Europe's quest to create its own version of the American GPS system has taken another major step forward.
The European Commission has issued a contract worth some 255m euros (£210m; $330m) to a German-UK consortium to provide eight more spacecraft for its Galileo satellite-navigation network.
It takes the number of spacecraft now in production at OHB System of Bremen and SSTL of Guildford to 22.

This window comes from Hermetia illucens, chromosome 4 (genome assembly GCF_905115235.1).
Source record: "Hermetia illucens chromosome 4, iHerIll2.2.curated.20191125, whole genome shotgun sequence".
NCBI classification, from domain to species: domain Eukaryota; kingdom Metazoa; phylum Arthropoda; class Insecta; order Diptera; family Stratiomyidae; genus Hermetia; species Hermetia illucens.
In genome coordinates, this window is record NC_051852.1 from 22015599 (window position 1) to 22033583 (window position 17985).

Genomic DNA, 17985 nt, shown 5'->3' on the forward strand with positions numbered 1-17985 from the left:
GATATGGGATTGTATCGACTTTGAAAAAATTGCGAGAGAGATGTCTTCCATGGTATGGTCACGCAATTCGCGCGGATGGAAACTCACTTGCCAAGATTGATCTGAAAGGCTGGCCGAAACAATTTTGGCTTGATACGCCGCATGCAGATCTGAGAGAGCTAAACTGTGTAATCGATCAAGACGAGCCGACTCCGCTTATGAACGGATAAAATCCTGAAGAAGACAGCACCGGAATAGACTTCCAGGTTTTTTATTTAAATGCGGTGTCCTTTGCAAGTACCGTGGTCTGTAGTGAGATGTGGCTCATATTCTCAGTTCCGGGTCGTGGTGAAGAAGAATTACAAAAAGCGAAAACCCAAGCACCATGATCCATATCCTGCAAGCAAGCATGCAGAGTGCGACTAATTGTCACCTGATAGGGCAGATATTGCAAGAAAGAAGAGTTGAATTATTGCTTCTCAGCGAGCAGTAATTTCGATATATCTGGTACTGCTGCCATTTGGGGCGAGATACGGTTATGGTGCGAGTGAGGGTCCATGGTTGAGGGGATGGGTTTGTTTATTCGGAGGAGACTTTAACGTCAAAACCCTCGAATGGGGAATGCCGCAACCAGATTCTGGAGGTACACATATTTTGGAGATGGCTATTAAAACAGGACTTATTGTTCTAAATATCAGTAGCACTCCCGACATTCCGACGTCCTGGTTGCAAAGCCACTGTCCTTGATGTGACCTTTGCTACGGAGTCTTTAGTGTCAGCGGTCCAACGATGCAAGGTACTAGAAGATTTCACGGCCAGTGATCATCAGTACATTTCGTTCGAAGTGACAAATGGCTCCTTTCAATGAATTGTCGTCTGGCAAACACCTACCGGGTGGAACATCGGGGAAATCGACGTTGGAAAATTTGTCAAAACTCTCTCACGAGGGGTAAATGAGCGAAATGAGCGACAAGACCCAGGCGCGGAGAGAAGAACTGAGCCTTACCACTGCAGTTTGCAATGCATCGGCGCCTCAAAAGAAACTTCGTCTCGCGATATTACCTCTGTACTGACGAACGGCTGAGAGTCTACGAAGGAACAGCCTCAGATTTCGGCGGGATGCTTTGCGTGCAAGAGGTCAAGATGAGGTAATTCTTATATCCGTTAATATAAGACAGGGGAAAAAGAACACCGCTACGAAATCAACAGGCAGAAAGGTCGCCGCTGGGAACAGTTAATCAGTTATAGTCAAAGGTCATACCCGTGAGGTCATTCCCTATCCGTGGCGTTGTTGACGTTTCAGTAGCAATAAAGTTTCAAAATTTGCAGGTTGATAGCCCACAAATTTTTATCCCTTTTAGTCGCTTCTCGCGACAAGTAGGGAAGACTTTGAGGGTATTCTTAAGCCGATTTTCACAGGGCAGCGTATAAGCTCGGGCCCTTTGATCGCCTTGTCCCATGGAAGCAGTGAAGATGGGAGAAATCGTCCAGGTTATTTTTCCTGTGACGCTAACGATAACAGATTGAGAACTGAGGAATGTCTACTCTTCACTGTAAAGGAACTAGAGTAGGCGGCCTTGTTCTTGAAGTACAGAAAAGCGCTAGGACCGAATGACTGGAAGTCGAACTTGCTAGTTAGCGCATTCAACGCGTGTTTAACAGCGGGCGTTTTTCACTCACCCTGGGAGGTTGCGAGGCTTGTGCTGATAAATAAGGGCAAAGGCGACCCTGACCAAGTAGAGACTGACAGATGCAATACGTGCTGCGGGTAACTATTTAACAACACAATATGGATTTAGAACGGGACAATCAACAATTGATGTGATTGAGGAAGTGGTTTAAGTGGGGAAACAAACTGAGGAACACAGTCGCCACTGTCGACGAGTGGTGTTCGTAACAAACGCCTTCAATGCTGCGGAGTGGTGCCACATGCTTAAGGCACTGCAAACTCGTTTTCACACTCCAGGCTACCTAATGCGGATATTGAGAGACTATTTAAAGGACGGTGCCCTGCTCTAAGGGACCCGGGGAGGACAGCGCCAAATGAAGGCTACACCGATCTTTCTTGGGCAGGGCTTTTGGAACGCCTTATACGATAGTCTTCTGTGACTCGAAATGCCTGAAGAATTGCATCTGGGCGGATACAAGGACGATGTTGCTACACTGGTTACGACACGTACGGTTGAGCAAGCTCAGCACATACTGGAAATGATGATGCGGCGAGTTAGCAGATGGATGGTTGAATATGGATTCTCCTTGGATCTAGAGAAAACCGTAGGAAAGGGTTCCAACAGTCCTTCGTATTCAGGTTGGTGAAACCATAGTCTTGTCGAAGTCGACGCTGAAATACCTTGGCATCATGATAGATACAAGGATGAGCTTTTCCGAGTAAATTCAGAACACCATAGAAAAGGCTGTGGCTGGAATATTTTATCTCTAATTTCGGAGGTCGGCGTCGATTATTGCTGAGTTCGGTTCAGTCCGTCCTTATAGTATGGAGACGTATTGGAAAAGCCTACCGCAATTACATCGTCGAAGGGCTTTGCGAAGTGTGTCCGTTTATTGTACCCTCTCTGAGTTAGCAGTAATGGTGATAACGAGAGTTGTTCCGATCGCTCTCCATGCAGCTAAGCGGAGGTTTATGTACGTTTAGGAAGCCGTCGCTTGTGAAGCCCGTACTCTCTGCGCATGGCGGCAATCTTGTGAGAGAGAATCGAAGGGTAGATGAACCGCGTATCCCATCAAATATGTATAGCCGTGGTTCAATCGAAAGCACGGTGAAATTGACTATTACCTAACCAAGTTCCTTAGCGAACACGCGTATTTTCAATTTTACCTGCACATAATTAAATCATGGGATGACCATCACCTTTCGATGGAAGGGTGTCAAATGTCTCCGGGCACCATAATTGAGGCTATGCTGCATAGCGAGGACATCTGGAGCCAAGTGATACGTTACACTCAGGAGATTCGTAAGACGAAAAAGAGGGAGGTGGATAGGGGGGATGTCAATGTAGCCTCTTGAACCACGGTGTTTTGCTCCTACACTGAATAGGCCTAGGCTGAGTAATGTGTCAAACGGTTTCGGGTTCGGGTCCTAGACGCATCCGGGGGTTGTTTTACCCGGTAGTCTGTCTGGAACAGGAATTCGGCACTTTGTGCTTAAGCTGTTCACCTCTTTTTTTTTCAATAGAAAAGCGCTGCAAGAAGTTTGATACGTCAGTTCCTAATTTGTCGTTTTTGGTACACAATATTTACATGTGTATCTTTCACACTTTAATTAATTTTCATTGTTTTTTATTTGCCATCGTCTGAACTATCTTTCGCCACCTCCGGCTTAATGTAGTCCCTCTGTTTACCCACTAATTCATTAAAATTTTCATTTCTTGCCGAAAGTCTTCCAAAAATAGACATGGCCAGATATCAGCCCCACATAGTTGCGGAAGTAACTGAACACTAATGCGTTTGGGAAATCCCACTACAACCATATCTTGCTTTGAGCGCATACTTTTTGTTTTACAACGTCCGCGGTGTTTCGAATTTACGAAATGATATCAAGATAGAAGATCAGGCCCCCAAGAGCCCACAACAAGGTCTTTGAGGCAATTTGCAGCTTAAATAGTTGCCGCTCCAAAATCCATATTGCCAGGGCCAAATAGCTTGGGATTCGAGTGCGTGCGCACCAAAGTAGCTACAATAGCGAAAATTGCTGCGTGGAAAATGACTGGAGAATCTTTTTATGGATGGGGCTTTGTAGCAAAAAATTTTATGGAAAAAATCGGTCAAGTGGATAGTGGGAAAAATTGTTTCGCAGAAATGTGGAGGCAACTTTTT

It also keeps Galileo on course for completion later this decade.
The new contract was announced in London by European Commission vice-president Antonio Tajani, who has overall responsibility for the flagship EU space project.
Two other contracts were also signed that will make it possible to launch future Galileo spacecraft on Europe's big Ariane 5 rocket.
"The new contracts reflect the decision of the commission to move ahead with this project at a fast pace," the EC VP said.
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